The trio of senior quarterback Quentin Harris, junior running back Deon Jackson, and junior running back Brittain Brown should combine with three returning OL starters to give Duke a credible rushing attack. Harris, a dual threat quarterback, had 46 carries for 195 yards in 2018 (4.2 yards per carry average). Harris had a long rush of 28 yards and chipped in 5 rushing touchdowns. Duke often used Harris in the redzone as a change of pace from departed QB Daniel Jones. He's got the experience to run Duke's offense and it will be tailored to his talents.

Deon Jackson, Duke's leading rusher from 2018, returns and will likely be the focus of the offense. He posted 847 yards on 161 carries last year. That was good for a 5.3 yards per carry average. Jackson added 7 rushing touchdowns for the Blue Devils and had a long run of 75 yards. He'll share the backfield with fellow junior Brittain Brown. As a sophomore understudy to Jackson, Brown was second on the team with 369 rushing yards on 80 carries (4.6 yards per carry). Brown had a long run of 43 yards in 2018 while adding 3 rushing touchdowns.  


Duke's rushing attack, unfortunately, looks to be hamstrung by its passing attack. Harris had a fine TD to interception ratio with 7 touchdown passes on the season versus only 1 interception. But his 50.0 completion percentage (34 for 68) raises an eyebrow. Coach Cutcliffe has a well-earned reputation as a quarterback guru, so he figures to do excellent work with Harris heading into the season. Where Duke is going to have issues is finding credible receivers throw the ball to.

Backup junior TE Noah Gray is the top returning pass catcher with 20 balls caught in 2018. Those 20 catches translated into 234 yards and 1 touchdown. At wide receiver, the top returning pass catchers are sophomore Jake Bobo and redshirt senior Aaron Young. In 2018, Bobo caught 10 passes for 167 yards and 1 touchdown. Young caught 7 balls for 139 yards and 1 touchdown. Making matters worse for Duke, Bobo is out indefinitely after suffering a fractured clavicle during a recent practice and Young missed most of the 2018 season with a knee injury.

Like on offense, Duke's defense has a handful of talented players but lacks the talent and depth across the board needed to be a top team this season. Make no mistake, corner Mark Gilbert, defensive end Victor Dimukeje, defensive tackle Derrick Tangelo, and safeties Dylan Singleton and Marquis Waters are upper echelon ACC caliber players. But things quickly manifest themselves into questions and unknowns after that. Good offenses will be able to scheme around those players and attack the weak links on Duke's defense.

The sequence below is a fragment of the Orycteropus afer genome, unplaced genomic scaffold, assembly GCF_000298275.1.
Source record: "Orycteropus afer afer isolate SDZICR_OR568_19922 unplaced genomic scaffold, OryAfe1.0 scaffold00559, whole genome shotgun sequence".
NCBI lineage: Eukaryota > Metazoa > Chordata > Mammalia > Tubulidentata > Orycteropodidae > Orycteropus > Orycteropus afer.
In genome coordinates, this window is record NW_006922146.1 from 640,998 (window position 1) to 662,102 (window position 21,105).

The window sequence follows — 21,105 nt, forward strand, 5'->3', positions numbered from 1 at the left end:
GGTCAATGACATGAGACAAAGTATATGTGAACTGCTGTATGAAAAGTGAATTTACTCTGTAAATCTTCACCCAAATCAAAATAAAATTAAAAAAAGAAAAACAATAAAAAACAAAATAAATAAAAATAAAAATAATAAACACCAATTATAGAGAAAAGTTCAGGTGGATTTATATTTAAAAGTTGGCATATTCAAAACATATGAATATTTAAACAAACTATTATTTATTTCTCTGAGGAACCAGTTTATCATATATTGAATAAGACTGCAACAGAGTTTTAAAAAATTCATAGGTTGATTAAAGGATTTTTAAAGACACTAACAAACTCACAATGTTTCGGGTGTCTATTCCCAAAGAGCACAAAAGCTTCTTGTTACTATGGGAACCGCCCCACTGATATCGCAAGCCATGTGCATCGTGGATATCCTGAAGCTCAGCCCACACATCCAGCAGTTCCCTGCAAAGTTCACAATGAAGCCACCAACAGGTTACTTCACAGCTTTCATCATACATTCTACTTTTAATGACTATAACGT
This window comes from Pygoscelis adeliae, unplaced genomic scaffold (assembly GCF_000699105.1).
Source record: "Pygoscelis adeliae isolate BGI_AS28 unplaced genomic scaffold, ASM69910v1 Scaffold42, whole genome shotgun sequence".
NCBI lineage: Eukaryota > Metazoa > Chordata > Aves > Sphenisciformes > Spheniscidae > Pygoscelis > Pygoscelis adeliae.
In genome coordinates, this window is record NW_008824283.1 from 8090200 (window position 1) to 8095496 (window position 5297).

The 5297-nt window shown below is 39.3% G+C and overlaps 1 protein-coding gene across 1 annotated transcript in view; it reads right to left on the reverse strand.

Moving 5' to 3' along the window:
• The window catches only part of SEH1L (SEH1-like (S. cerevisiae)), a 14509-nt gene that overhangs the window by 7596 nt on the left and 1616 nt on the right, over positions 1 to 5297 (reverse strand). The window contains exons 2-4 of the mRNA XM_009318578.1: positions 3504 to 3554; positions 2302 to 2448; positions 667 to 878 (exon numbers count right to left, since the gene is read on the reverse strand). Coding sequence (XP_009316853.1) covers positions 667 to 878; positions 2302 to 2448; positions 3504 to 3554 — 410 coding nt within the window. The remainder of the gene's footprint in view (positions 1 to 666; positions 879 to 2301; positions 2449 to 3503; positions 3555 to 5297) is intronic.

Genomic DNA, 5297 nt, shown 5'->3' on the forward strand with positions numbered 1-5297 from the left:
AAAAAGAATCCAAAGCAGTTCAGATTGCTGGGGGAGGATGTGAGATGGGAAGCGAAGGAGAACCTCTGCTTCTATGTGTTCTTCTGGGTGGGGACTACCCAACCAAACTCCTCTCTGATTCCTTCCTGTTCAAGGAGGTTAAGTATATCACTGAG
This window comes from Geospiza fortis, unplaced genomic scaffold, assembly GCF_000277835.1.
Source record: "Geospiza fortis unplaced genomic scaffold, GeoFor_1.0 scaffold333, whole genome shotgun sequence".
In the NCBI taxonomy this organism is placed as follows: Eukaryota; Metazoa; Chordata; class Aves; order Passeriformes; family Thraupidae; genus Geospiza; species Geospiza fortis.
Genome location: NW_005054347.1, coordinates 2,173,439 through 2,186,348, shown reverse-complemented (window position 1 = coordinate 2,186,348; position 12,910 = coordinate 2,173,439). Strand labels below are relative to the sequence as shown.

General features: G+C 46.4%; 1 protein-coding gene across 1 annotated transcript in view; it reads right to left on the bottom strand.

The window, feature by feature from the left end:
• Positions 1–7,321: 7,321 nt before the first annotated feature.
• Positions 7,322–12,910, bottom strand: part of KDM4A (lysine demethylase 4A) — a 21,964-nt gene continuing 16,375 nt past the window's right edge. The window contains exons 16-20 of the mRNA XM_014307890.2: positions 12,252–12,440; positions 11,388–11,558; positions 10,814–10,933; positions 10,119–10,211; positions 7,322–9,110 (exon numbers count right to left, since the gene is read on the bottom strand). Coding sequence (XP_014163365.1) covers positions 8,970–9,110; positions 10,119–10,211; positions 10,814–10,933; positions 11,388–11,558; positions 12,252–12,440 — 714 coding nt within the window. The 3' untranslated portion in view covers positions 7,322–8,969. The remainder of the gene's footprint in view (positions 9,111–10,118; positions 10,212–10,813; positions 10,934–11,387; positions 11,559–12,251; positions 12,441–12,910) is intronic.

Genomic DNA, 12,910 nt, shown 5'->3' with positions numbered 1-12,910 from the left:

Summary Thoughts: 

Coach Cutcliffe has worked miracles at Duke. He certainly upset the apple cart in the Duke-UVA football rivalry. When he was hired at Duke prior to the 2008 season, the Hoos had won 17 of 20 including 8 in a row. Duke then won 6 of 7, including the first 3 with Cutcliffe on the sidelines. Things are trending in the opposite direction again as UVA has won 4 in a row now. 

All things being equal, a committed UVA football program that is investing a reasonable amount of resources into the program should be able to best Duke unless there are some extenuating circumstances in play. Extenuating circumstances are not in play now and that's reflected by the recent win streak. Look for it to push to 5 in a row this year.

Win Confidence (1 to 10): 8





Date: Saturday, October 26th, Time TBA

Louisville Cardinals

Location: Cardinal Stadium, Louisville, Kentucky

2018 Record:  2-10 (0-8)

Last Meeting:  Virginia 27 - 3 Louisville, 09/22/18 @ UVA


Athlon Preseason Ranking: 81st (7th in the Atlantic) 

Athlon team preview: Louisville Cardinals Preview

CFN Preseason Ranking: 58th (Tie 6th in the Atlantic)

CFN team preview: Louisville Cardinals Preview



Coming off a 2-10 season, it's hard to find a lot of strengths at Louisville. But the new coaching staff will be one of them. The Cards made the smart decision to get rid of Bobby Petrino and crew. He probably should have never been hired to replace Charlie Strong, but that's water under the bridge now. The Cards tried to replace Petrino with favorite son Jeff Brohm but could not lure the former Louisville QB from the head job at Purdue. Instead, they hired Appalachian State coach Scott Satterfield who should be an immediate upgrade over the shady Petrino. Satterfield arrives with an offensive background and a .680 winning percentage in six seasons as App State's head coach. Progress will be slow because Petrino left a dumpster fire in his wake, but Satterfield and staff will be a bright spot moving forward.